Wednesday, May 21, 2014

"I Write Of Hell; I Sing (And Ever Shall) Of Heaven, And Hope To Have It After All"

This afternoon I walked down an alley of trees, beneath a canopy of leaves. Shadows and sunlight shifted back and forth on the ground as the boughs overhead swayed in the wind.  Seeing this play of dark and light, a Decadent poet of the Nineties would likely focus on the shadows, seeing in them the impending loss of Love or the menacing approach of Oblivion.

What a difference a couple of centuries makes!  A Cavalier poet of the first half of the 17th century -- although living in tempestuous and dangerous times, and being well aware of the fragility of life -- would likely focus on the sunlight, imagining it dancing in gaiety beneath an interlaced green and blue firmament.

Here, for example, is Robert Herrick (1591-1674) in the opening poem of his Hesperides:

               The Argument of His Book

I sing of brooks, of blossoms, birds and bowers,
Of April, May, of June and July-flowers;
I sing of May-poles, hock-carts, wassails, wakes,
Of bridegrooms, brides and of their bridal cakes;
I write of youth, of love, and have access
By these to sing of cleanly wantonness;
I sing of dews, of rains, and piece by piece
Of balm, of oil, of spice and ambergris;
I sing of times trans-shifting, and I write
How roses first came red and lilies white;
I write of groves, of twilights, and I sing
The Court of Mab, and of the Fairy King;
I write of hell; I sing (and ever shall)
Of heaven, and hope to have it after all.

Robert Herrick, Hesperides (1648).

What a lovely list!  And it is not all sweetness and light.  Nor is the World, of course.  But Herrick accepts -- and delights in -- whatever comes his way.

Rex Vicat Cole (1870-1940), "Cartmel Priory, Cumbria" (1935)

I am certainly not suggesting that Herrick is "right" and the Decadents are "wrong."  The beauty of poetry lies in the uncountable and inexhaustible ways human beings attempt to make sense of the World through words arranged in a particular order.

Here is Herrick on death, a subject dear to the hearts of the Decadents.

     After Autumn, Winter

Die ere long, I'm sure, I shall;
After leaves, the tree must fall.

Immediately following the above poem in Hesperides comes this:

               A Good Death

For truth I may this sentence tell,
No man dies ill, that liveth well.

When it comes to death, are these two poems lovelier, or "truer," than "Out of a misty dream/Our path emerges for a while, then closes/Within a dream"?  Who can say?  It is not a competition.  Some of us will opt for Herrick, some for Ernest Dowson.  I opt for both.

Rex Vicat Cole, "The Mill" (1922)

Be you a Decadent, or be you a Cavalier, there's no quarrelling with this, either as Art or as Life:

             The Coming of Good Luck

So good luck came, and on my roof did light,
Like noiseless snow, or as the dew of night:
Not all at once, but gently, as the trees
Are by the sunbeams tickled by degrees.

Robert Herrick, Ibid.

Rex Vicat Cole, "Kensington Gardens"

4 comments:

Peter Hart said...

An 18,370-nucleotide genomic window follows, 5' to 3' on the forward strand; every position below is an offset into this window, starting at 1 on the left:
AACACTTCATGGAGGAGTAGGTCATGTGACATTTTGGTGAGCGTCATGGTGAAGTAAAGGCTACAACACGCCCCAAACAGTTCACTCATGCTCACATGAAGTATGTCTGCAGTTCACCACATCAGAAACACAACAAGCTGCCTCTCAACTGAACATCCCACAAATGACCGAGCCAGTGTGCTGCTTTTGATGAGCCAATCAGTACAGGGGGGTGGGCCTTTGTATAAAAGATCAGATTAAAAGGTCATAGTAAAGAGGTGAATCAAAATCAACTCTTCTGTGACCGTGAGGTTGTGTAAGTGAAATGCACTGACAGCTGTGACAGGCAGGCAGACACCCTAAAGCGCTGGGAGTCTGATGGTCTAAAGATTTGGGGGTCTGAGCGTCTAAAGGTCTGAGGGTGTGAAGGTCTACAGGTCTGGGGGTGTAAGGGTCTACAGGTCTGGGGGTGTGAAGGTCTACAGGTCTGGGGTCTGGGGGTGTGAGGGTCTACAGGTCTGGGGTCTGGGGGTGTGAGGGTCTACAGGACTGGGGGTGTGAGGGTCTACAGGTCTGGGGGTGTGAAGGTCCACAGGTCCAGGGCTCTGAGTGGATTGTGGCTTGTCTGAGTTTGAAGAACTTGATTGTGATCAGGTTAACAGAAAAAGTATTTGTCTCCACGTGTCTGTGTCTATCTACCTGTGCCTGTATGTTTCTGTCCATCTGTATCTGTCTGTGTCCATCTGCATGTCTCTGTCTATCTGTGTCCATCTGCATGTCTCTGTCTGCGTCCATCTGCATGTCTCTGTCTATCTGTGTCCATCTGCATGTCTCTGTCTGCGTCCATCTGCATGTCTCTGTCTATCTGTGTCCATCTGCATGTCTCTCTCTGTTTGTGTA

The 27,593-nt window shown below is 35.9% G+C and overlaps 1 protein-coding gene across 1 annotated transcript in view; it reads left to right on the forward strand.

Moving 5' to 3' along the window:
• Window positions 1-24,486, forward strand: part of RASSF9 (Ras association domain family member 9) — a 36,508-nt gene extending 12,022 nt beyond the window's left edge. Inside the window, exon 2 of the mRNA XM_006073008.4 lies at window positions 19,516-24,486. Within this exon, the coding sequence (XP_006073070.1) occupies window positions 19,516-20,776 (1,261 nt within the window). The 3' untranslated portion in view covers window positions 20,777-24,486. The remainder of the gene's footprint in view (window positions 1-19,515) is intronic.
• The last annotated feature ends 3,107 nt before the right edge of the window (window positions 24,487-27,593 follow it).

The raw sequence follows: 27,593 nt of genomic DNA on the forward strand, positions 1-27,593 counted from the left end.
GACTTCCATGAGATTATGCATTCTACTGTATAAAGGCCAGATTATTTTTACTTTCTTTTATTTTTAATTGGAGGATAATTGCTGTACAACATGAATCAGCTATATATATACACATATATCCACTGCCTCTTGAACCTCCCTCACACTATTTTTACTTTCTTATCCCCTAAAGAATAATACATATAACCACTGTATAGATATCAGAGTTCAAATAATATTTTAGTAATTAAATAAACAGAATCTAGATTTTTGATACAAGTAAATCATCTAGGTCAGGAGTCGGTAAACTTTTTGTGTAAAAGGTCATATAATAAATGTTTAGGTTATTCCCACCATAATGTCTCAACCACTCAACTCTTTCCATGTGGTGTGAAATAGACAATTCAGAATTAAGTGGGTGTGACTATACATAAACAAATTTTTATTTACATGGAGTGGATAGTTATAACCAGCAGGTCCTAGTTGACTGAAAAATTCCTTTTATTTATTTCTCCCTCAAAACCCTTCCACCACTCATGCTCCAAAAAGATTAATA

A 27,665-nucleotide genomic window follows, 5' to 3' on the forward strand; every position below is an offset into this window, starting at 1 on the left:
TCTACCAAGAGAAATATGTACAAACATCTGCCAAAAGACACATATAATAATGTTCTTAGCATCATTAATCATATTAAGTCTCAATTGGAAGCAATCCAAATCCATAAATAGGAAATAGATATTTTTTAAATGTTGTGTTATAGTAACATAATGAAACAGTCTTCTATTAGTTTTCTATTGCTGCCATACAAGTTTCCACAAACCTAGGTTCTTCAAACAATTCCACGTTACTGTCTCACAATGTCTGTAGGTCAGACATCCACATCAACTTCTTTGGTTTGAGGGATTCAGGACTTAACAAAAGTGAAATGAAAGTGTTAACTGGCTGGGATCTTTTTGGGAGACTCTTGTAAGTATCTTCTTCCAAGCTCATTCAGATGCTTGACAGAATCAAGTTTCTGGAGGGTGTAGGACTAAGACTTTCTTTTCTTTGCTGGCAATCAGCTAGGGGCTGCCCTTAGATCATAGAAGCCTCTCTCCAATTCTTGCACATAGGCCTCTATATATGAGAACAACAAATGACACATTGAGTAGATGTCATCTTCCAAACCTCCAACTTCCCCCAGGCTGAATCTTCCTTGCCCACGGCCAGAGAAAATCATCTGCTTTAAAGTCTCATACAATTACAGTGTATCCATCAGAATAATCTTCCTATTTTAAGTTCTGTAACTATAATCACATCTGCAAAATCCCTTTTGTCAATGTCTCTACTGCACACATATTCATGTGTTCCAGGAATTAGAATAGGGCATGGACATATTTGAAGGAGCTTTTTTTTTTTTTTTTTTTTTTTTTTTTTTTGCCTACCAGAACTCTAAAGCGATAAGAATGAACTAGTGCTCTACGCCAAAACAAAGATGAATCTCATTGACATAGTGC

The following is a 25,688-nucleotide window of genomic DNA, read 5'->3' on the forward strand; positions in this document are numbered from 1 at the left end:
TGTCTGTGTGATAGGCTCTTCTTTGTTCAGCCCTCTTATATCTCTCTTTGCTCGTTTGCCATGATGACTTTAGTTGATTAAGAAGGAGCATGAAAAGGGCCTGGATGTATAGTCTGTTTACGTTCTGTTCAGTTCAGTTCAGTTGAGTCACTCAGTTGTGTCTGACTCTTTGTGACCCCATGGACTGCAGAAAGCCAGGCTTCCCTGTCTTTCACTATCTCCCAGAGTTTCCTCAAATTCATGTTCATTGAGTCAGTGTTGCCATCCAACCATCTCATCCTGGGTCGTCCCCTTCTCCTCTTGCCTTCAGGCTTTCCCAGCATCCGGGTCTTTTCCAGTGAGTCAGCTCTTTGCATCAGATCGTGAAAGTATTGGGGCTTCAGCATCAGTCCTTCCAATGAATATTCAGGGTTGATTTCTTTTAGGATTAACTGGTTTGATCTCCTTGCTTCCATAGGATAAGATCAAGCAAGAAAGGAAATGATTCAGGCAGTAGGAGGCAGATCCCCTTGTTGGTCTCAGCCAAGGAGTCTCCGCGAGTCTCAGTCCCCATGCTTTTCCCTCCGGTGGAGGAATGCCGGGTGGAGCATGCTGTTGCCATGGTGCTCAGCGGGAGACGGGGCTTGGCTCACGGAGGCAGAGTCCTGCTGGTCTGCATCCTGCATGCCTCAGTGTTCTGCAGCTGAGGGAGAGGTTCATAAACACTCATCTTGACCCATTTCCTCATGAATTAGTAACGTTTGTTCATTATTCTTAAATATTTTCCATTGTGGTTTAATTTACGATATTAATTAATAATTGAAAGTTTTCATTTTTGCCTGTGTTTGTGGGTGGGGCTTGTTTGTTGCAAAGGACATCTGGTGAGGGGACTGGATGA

Stephen – A lovely blog: a fine short introduction by yourself, and then on to the poetry of Herrick: much neglected, but full of delights (and a man who must have been anything but dull). I had not come across Ernest Dowson before, but fully share his sentiment: “Love and desire and hate / I think they have no portion in us after / We pass the gate.” And you are right: “It is not a competition [between Herrick and Dowson].” Like the paintings that you seem to have an inexhaustible capacity to find for your blogs, all can be enjoyed for aspects of the world seen through an individual consciousness.

Stephen Pentz said...

Peter: thank you very much for stopping by again, and for your thoughts.

Yes, I agree: Herrick seems to have been quite a character, which comes through clearly in his poetry, which, as you say, is "full of delights." Each time I visit it, I come away feeling invigorated, as if I have just experienced the full spectrum of life.

I'm pleased that you liked the lines from Dowson. A different character entirely from Herrick, but, to use your words, "an individual consciousness" that is well worth experiencing.

Thanks again.

Eamonn said...

Ah Stephen, A morning catching up with you again. A favourite Herrick in The Coming of Good Luck ... In my ears this morning I hear Yeats:

"And I shall have some peace there, for peace comes dropping slow, // Dropping from the veils of the morning to where the cricket sings; // There midnight's all a-glimmer, and noon a purple glow, // And evening full of the linnet's wings.

I love the conceit "I sing ... " repeating in The Argument of His Book. On a glorious day when life is good, to sing seems the natural response to what nature offers us - at least, I think so.

The summer is in full swing here and we are enjoying the dappled shade under the trees also ... bliss!

Warmly

Eamonn

Stephen Pentz said...

Eamonn: it's very nice to hear from you again.

Yes, I think "The Coming of Good Luck" is at the top of my list when it comes to Herrick -- and among the top (hard to choose!) when it comes to poems in general. It is one of those that seems always to come back to me.

And "Innisfree" does go quite well with it -- thank you for that.

I agree about the repetition of "I sing," alternating with "I write": lovely.

It sounds like a good day for Herrick in your part of the world!

As always, thank you very much for visiting. I hope that all is well.